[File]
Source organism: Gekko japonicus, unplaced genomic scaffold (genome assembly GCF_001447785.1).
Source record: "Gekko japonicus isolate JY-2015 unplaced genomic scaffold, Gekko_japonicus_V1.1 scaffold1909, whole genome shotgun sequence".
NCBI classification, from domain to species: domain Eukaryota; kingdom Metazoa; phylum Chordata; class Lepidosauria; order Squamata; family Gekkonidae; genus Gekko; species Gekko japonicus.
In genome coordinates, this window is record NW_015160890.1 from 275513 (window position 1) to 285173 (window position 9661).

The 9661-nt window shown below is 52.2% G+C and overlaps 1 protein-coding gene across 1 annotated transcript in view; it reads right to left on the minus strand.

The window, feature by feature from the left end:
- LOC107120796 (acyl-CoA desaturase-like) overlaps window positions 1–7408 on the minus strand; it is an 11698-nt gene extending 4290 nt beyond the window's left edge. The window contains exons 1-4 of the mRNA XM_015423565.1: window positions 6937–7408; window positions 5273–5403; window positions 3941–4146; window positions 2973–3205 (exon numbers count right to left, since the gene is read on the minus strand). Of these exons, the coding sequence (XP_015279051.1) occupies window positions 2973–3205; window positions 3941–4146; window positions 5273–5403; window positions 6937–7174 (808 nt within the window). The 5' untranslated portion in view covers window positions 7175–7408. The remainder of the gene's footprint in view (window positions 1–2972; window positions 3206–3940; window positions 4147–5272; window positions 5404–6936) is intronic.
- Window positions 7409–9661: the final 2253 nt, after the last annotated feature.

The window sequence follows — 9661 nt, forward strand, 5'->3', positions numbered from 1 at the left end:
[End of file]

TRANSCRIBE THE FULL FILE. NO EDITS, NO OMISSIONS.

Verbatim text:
Source organism: Gekko japonicus, unplaced genomic scaffold (genome assembly GCF_001447785.1).
Source record: "Gekko japonicus isolate JY-2015 unplaced genomic scaffold, Gekko_japonicus_V1.1 scaffold1909, whole genome shotgun sequence".
NCBI classification, from domain to species: domain Eukaryota; kingdom Metazoa; phylum Chordata; class Lepidosauria; order Squamata; family Gekkonidae; genus Gekko; species Gekko japonicus.
In genome coordinates, this window is record NW_015160890.1 from 275513 (window position 1) to 285173 (window position 9661).

The 9661-nt window shown below is 52.2% G+C and overlaps 1 protein-coding gene across 1 annotated transcript in view; it reads right to left on the minus strand.

The window, feature by feature from the left end:
- LOC107120796 (acyl-CoA desaturase-like) overlaps window positions 1–7408 on the minus strand; it is an 11698-nt gene extending 4290 nt beyond the window's left edge. The window contains exons 1-4 of the mRNA XM_015423565.1: window positions 6937–7408; window positions 5273–5403; window positions 3941–4146; window positions 2973–3205 (exon numbers count right to left, since the gene is read on the minus strand). Of these exons, the coding sequence (XP_015279051.1) occupies window positions 2973–3205; window positions 3941–4146; window positions 5273–5403; window positions 6937–7174 (808 nt within the window). The 5' untranslated portion in view covers window positions 7175–7408. The remainder of the gene's footprint in view (window positions 1–2972; window positions 3206–3940; window positions 4147–5272; window positions 5404–6936) is intronic.
- Window positions 7409–9661: the final 2253 nt, after the last annotated feature.

The window sequence follows — 9661 nt, forward strand, 5'->3', positions numbered from 1 at the left end: